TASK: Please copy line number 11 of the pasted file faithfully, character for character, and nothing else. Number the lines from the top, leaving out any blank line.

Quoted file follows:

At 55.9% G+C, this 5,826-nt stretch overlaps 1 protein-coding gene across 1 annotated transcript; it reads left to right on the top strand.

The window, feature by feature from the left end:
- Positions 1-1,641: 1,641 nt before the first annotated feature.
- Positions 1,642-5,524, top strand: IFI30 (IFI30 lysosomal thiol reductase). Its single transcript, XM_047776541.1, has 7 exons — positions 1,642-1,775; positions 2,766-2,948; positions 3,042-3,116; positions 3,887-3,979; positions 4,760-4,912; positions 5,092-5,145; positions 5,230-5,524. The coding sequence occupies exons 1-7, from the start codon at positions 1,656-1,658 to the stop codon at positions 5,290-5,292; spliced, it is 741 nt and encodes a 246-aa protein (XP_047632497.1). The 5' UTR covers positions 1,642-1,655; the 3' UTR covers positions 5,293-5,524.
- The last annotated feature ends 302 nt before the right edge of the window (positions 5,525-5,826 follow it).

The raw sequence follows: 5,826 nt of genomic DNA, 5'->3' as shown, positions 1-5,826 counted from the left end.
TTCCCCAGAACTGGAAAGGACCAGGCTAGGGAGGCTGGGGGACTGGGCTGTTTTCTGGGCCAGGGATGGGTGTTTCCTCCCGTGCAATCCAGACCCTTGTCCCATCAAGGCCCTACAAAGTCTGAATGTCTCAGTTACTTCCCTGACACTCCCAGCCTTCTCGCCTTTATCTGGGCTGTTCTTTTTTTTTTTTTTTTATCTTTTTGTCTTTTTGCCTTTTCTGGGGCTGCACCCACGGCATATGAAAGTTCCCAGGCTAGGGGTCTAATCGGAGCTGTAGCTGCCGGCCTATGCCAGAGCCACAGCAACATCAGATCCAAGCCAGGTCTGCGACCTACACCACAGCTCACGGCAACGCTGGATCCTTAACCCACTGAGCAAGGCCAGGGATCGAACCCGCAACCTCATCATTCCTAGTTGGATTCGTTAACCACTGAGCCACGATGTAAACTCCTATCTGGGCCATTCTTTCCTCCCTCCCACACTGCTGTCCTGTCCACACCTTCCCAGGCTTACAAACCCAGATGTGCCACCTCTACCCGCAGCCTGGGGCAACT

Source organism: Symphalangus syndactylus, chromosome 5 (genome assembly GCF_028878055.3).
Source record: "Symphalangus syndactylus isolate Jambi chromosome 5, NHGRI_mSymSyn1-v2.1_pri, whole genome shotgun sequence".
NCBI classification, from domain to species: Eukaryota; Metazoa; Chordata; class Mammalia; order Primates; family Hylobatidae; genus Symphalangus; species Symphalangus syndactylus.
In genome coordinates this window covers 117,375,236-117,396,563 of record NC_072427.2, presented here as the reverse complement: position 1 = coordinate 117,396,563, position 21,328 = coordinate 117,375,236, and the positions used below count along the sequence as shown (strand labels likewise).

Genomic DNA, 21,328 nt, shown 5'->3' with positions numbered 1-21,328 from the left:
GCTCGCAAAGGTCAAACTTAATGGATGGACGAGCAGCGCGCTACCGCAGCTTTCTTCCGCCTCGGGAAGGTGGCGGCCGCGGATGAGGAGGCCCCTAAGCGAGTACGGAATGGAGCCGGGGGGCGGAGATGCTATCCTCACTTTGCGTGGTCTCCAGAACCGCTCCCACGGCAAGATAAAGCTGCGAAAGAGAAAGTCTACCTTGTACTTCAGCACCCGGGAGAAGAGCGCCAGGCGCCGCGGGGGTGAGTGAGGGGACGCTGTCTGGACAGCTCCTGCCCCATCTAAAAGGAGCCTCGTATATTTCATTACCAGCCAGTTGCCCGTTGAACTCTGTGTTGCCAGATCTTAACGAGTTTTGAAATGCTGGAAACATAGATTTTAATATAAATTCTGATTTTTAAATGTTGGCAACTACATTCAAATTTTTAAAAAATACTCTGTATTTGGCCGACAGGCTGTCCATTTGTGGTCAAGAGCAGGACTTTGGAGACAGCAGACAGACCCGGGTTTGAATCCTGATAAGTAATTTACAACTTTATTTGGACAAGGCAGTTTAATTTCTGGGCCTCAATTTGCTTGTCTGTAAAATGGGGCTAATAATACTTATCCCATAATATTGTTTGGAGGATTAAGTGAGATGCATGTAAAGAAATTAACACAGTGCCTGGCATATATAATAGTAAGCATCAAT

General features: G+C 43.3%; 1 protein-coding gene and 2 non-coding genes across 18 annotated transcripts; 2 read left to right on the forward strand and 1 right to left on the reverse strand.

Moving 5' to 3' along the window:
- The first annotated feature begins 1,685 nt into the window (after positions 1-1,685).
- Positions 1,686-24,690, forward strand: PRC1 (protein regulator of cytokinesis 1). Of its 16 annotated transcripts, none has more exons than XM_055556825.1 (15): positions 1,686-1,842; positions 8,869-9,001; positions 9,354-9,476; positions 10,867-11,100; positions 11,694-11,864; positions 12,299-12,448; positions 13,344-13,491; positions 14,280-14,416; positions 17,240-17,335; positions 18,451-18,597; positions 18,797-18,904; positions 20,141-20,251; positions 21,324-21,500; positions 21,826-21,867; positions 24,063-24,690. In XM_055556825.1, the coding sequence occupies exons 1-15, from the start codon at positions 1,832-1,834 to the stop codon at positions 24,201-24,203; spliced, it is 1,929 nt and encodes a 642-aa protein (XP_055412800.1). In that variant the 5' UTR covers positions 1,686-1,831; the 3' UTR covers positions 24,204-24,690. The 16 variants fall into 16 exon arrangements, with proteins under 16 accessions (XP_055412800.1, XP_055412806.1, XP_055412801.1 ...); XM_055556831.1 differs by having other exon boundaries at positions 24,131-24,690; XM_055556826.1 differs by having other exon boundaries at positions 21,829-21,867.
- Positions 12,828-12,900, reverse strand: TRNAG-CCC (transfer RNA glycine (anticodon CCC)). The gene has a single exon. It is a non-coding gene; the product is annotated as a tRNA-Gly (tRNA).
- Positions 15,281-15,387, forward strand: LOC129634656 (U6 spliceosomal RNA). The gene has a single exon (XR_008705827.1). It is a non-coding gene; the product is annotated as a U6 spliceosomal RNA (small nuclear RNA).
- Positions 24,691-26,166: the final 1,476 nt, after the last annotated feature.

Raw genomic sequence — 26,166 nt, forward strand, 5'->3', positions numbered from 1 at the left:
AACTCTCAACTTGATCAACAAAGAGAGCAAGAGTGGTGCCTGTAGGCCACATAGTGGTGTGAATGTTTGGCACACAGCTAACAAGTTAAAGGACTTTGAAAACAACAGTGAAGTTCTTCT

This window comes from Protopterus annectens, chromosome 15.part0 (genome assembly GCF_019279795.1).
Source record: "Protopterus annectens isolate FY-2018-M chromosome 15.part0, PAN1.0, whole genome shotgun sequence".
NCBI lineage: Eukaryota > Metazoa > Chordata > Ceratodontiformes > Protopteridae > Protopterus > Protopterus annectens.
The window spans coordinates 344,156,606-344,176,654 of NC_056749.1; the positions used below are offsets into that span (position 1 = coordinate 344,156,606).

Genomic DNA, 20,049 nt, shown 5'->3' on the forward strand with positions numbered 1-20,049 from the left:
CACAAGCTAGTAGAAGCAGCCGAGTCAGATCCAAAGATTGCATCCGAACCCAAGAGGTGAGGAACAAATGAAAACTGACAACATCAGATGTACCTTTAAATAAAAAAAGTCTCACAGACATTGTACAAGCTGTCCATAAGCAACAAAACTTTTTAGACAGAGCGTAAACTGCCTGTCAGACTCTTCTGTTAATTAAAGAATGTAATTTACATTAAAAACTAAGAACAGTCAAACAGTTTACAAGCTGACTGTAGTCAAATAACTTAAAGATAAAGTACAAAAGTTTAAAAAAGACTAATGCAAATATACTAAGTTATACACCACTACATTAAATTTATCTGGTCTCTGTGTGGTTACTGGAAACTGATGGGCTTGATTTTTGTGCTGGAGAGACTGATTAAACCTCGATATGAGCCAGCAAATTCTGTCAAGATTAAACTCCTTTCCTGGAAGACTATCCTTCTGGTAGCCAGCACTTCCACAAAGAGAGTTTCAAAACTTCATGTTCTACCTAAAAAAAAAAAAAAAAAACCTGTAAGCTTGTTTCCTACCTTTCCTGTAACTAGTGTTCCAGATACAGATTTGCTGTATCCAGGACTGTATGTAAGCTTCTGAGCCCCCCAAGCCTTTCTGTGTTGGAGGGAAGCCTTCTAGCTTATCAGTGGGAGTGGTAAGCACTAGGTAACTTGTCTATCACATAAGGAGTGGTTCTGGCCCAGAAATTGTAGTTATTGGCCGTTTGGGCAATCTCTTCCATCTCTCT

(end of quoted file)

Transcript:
In genome coordinates this window covers 117,375,236-117,396,563 of record NC_072427.2, presented here as the reverse complement: position 1 = coordinate 117,396,563, position 21,328 = coordinate 117,375,236, and the positions used below count along the sequence as shown (strand labels likewise).